Her Back Pages

HIGH Homura’s final battle.

LOW Not even Jasmine stopped by?

WTF One menu screen focuses on someone trying to teach themselves to smile.


 

My first experience with Senran Kagura was Bon Appetit, of all things — it was a rhythm cooking game about rivals in a chef competition whipping up dishes until their opponents’ clothing flies off. It was something else.

This was followed by Estival Versus, a game that started out as a sexy beach party before gradually evolving into an exploration of the various ways to deal with grief from the loss of a family member.

Then, in the next game, the family member over whom the most tears were shed returns as a DJ piloting a killer robot. So… it’s a series with a fairly wide range of tones. As such, I’m not shocked by Senran Kagura: Burst Re:Newal’s reveal that the series started out in a dark place, but the depths of that darkness were fairly bracing.

A remake of the first Senran Kagura game, Burst Re:Newal gives players a chance to get caught up on the story while enjoying combat more in tune with the current state of the franchise, rather than the awkward 2D experience that was offered in the DS original. It’s the franchise at its best, both a fast-paced 3D brawler where the player smacks down waves of cannon fodder before dueling with another main character, and a well-written visual novel with hours of Japanese voice acting.

The combat has been upgraded since Estival Versus – while the basic mechanics are the same — perform regular attacks to charge up a Shinobi bar, then transform into a powered-up state and start using super techniques — there’s also a ‘Burst’ bar. Burst lets players got into a different hyper mode where they do more damage and take less, ending with an apocalyptic blast of energy that can win a fight in a second.

There’s also a new focus on active defense that brings the game more in line with the competition. Now, when enemies start to attack, a predicted path of their strike appears on the ground, color-coded to let players know whether it’s blockable or not. There’s still a real element of skill to defense, though – this isn’t an Arkham-style ‘use the counter button’ setup. The indicator is simply there to help the player plan during hectic melees. If they want to counter they’ll have to know which of their attacks break enemy stances, and if they want to parry (it stuns foes and sets them up for a counterattack) they’ll have to match their block to the correct frames of of the incoming strike. The timing is more forgiving than something like Dark Souls, but skill is a key part of success.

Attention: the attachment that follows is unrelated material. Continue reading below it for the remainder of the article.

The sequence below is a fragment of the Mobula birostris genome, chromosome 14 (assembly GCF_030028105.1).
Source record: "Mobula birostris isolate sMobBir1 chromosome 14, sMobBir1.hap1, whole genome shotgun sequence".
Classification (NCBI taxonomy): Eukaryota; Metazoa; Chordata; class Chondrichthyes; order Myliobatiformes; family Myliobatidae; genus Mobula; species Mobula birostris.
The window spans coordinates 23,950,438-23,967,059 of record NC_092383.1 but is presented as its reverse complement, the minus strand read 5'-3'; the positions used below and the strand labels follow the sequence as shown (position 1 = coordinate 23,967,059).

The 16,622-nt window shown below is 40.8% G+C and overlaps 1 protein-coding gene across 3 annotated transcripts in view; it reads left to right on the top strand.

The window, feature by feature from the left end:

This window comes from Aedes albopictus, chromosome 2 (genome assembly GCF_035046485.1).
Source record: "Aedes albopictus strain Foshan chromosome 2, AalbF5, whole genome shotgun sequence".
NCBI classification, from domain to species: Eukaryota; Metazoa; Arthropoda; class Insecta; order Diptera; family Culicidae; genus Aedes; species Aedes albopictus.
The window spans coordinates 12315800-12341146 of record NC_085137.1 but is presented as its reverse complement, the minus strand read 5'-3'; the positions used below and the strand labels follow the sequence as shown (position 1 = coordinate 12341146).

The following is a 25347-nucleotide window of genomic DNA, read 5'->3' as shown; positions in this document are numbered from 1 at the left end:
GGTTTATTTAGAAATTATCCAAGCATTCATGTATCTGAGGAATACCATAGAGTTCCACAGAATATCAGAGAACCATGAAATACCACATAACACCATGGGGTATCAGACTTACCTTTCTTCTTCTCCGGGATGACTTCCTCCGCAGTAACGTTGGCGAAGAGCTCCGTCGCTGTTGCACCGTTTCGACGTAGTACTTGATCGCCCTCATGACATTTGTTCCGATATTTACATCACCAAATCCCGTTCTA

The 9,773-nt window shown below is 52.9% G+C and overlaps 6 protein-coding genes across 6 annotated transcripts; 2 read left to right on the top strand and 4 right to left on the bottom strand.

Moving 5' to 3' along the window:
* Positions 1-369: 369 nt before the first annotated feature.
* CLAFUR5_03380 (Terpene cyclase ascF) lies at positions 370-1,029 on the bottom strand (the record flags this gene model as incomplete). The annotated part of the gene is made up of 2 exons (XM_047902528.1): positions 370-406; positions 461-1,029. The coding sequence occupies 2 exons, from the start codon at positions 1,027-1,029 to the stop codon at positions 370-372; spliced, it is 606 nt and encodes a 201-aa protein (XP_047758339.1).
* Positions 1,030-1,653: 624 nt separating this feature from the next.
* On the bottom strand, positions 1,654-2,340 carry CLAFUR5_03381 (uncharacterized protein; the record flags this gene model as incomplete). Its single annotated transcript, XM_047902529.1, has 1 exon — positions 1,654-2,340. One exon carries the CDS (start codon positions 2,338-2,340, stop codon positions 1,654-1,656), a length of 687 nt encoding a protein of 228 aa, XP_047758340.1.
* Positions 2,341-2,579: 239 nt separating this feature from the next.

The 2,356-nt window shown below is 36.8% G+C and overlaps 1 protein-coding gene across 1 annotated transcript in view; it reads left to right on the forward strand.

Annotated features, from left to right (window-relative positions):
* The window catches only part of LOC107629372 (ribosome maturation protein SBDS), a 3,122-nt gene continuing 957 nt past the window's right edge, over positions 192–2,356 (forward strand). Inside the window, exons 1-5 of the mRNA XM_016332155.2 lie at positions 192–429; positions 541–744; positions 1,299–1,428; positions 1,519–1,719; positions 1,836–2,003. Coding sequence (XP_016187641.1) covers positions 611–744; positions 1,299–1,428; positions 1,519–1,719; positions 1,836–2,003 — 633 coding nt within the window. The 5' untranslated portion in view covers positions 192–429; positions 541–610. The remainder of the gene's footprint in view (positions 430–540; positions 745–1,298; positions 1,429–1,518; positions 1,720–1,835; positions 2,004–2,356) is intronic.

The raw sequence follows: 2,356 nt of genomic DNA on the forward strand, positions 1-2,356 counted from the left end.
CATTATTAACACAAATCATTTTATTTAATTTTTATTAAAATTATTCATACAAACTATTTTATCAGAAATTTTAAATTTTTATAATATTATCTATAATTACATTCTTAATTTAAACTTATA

While the combat’s souped up, the environments are a little disappointing. Nearly every one of them already appeared in Estival Versus, and while they’ve been visually upgraded and look better than ever, they’ve all been seen before.

Those interested in the infamous Senran cheesecake factor won’t be disappointed – all of the sexy outfits and salacious poses that the series is known for are still present. Estival’s ‘stage nudalities’ have been replaced by ‘Burst Finishers’ — special clothes-rending cut-ins that play if a character is beaten while the player is in Burst Mode. The widely-reported ‘censorship’ of this Western release is barely noticeable. The dressing-room groping minigame has been removed, and no matter how naked a character is at the end of a fight, she’ll have her underwear back on during the post-fight dialogue scene. Fairly minor changes, all told.

As is always the case, Burst Re:Newal‘s greatest strength is in its story. Over the course of eighty missions, the player will see a complete story told from the perspectives of two rival ninja schools. It’s absolutely packed with great moments and served to answer most of my questions about the characters’ backstory. There’s tragedy permeating every part of these girls’ lives, as the developers understand that at its core, the series is about people being taught to kill and die at the request of their employers. There are cute characters and funny sequences, but there’s a dark cloud constantly looming over the proceedings. This is a world where an competitive eating event can segue into a meditation on the people suffering from food insecurity, and a beachside vacation can end with a character flashing back to finding their best friend’s stabbed corpse discarded in a trash-strewn alley. Like all entries in the Senran Kagura series, it ends on a hopeful note. But fair warning, it can be a bleak journey getting there.